The Israeli attorney for the daughter of Muammar Gaddafi says those responsible for the longtime leader’s killing a year ago should be brought to justice.
The lawyer, Nick Kaufman, was hired last year by the late dictator’s daughter, Aisha. Kaufman has represented other controversial figures in the past on the grounds that everybody deserves a fair trial.
He told the Daily Beast last year that his defense of Gaddafi’s daughter “has got nothing to do with the fact that I’m Israeli. When it comes to practicing at the ICC (International Criminal Court), I’m one of the few lawyers with substantial experience.”
Gaddafi’s son Saif al-Islam was captured a month after his father’s death on October 20, 2011, and is being held in Libya.
The International Criminal Court has not approved yet the new Libyan government’s plans to try Saif al-Islam in Libya for crimes against humanity.
Libya wants to try him at home. Kaufman accused Libya of being incapable of giving Gaddafi’s son a fair trial.
When asked by the Daily Beast in 2011 whether he believed Gaddafi deserved to stand trial at the ICC in light of his human rights record, Kaufman replied: “There’s a principle in international law that no matter how badly one acts to one party, it doesn’t justify outrageous behavior in return. What justice Gaddafi dispensed in the past is irrelevant.”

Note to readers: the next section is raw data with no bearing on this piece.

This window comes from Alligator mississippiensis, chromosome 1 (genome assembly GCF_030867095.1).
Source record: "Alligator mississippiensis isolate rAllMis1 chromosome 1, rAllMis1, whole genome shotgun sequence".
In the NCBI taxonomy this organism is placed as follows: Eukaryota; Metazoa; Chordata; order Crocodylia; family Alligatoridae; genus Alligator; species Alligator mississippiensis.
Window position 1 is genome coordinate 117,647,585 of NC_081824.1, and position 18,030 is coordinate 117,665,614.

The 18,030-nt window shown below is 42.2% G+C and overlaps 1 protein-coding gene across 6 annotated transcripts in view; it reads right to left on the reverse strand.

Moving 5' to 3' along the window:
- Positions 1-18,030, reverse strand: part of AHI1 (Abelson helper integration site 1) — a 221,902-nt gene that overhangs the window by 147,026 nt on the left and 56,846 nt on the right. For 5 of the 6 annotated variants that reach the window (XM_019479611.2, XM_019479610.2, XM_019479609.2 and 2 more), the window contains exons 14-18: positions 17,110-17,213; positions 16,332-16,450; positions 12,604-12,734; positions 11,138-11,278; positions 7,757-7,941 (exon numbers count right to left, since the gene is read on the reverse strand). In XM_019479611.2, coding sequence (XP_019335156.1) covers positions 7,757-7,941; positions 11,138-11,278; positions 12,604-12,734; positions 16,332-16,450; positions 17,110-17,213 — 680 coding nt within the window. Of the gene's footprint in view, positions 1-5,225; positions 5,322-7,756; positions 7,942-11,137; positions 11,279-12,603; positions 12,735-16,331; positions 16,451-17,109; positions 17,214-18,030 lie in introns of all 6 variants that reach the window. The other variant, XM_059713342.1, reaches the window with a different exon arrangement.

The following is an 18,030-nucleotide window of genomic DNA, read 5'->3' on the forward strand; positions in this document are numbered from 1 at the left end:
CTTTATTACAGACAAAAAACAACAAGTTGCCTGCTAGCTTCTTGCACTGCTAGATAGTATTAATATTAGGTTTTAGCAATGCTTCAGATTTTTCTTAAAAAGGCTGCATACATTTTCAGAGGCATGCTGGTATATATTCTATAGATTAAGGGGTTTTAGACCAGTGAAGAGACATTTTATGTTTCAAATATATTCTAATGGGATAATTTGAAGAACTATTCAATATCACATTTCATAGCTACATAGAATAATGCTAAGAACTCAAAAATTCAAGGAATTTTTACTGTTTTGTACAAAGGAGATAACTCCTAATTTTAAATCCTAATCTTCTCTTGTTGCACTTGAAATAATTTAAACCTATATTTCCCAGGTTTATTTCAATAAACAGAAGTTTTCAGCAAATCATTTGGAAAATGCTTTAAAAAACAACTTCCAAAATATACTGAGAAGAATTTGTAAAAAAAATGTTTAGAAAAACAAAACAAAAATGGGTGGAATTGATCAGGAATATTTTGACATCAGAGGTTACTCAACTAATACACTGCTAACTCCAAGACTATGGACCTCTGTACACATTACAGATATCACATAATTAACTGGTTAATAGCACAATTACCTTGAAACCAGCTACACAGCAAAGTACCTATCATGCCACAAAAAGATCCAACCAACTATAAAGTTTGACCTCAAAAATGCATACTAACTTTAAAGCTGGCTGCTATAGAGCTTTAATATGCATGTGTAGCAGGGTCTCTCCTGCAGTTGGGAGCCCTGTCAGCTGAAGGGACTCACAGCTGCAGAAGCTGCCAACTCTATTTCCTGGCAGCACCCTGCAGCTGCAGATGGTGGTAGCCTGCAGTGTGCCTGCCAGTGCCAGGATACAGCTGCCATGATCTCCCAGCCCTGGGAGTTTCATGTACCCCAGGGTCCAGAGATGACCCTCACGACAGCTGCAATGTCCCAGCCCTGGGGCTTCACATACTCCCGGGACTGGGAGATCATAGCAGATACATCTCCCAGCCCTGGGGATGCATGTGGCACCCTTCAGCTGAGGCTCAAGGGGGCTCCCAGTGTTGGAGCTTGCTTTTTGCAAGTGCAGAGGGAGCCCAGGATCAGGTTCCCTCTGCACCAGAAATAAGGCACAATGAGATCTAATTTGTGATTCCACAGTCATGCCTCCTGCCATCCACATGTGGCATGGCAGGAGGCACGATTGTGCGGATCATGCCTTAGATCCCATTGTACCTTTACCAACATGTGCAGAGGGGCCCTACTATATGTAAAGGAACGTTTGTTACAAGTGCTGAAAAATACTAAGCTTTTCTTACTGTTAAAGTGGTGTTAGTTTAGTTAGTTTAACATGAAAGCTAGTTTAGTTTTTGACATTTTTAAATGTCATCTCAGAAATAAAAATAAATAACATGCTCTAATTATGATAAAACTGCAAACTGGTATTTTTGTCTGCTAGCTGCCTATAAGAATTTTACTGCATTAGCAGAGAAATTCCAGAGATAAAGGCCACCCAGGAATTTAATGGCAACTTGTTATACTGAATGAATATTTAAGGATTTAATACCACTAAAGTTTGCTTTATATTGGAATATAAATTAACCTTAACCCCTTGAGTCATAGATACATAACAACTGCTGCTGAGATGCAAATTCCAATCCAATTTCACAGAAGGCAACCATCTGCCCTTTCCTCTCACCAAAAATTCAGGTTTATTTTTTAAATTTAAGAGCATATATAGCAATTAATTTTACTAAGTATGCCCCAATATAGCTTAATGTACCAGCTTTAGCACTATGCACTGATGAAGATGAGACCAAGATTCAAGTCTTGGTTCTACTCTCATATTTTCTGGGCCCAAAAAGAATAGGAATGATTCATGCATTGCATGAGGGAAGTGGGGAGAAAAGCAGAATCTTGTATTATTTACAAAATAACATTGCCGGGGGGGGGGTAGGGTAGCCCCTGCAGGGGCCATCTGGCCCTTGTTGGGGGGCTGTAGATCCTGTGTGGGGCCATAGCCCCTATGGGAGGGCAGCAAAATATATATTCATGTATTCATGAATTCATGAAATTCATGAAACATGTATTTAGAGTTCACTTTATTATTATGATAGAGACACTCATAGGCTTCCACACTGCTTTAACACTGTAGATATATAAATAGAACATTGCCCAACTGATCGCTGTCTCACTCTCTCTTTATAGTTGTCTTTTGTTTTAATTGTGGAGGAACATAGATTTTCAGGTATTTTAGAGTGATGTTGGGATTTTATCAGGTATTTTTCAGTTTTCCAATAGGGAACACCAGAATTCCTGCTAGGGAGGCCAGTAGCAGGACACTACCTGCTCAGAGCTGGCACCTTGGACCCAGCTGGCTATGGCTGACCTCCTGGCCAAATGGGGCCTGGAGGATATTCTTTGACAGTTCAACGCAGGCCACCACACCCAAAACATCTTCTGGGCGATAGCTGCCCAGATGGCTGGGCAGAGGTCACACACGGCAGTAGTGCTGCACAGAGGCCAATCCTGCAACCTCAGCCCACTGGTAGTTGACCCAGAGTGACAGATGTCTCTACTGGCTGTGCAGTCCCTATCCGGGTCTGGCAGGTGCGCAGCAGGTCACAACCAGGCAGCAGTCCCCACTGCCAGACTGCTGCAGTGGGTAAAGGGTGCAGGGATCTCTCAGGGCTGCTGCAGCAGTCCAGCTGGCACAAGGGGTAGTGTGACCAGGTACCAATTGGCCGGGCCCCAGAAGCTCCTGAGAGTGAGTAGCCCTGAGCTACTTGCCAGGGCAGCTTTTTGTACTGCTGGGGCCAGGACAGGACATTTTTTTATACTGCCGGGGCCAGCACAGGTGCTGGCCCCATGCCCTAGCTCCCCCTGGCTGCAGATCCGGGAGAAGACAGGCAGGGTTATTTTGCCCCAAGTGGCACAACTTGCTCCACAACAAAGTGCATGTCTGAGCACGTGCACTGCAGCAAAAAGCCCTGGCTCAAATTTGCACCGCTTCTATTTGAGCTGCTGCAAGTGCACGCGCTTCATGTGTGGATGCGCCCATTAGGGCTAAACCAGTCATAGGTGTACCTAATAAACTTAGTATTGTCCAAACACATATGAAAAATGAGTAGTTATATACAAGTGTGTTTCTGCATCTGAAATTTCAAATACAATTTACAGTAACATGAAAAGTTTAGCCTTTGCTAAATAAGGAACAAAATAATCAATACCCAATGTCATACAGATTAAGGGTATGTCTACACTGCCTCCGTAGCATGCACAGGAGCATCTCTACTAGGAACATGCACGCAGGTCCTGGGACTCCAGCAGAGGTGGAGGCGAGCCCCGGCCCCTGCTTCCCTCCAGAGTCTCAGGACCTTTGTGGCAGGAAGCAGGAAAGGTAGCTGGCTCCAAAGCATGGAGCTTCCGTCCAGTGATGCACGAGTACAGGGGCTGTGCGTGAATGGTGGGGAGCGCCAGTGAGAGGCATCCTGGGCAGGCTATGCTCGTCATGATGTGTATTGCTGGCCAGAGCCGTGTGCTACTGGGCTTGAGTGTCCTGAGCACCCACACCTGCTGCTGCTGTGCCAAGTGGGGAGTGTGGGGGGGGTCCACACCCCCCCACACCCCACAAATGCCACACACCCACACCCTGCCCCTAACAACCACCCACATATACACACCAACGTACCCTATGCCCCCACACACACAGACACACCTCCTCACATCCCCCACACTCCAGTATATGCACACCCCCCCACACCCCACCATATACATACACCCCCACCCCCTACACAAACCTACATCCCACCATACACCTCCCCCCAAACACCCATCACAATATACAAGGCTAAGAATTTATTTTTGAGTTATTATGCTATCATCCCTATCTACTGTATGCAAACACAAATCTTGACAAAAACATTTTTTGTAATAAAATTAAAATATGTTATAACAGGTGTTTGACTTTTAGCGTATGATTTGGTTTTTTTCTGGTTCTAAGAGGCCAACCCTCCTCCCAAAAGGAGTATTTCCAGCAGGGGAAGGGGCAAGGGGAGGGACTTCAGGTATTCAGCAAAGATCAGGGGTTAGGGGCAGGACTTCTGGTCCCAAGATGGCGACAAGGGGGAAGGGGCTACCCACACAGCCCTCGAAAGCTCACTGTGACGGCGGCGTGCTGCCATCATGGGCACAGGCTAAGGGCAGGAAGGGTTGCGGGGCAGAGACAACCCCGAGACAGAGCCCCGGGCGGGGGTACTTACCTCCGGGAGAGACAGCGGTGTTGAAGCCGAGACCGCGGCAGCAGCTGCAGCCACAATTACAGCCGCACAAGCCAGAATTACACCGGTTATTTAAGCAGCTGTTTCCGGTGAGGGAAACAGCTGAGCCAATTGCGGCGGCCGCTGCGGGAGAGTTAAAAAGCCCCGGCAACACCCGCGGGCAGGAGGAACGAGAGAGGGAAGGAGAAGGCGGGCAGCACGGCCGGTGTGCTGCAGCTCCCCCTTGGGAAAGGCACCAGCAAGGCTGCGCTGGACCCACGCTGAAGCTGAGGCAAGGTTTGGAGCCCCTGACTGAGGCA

Last month, an Israeli model and actress admitted to a six-year romantic relationship with Saif al-islam and appealed to former British prime minister Tony Blair to intervene to save his life given the potential for a death penalty in his trial in Libya.
Orly Weinerman, 41 — who played a dumb blonde in the 1990s hit Israeli TV show “Shemesh,” and was a Hebrew gossip column regular — had previously denied her romance with Gaddafi. But she acknowledged that they were in a “discreet” relationship that began in London in 2005, when they were introduced by mutual friends, and that ended only when the civil war broke out in 2011.
Weinerman said Saif was a civilized, serious and honorable man who was now being unjustly treated.
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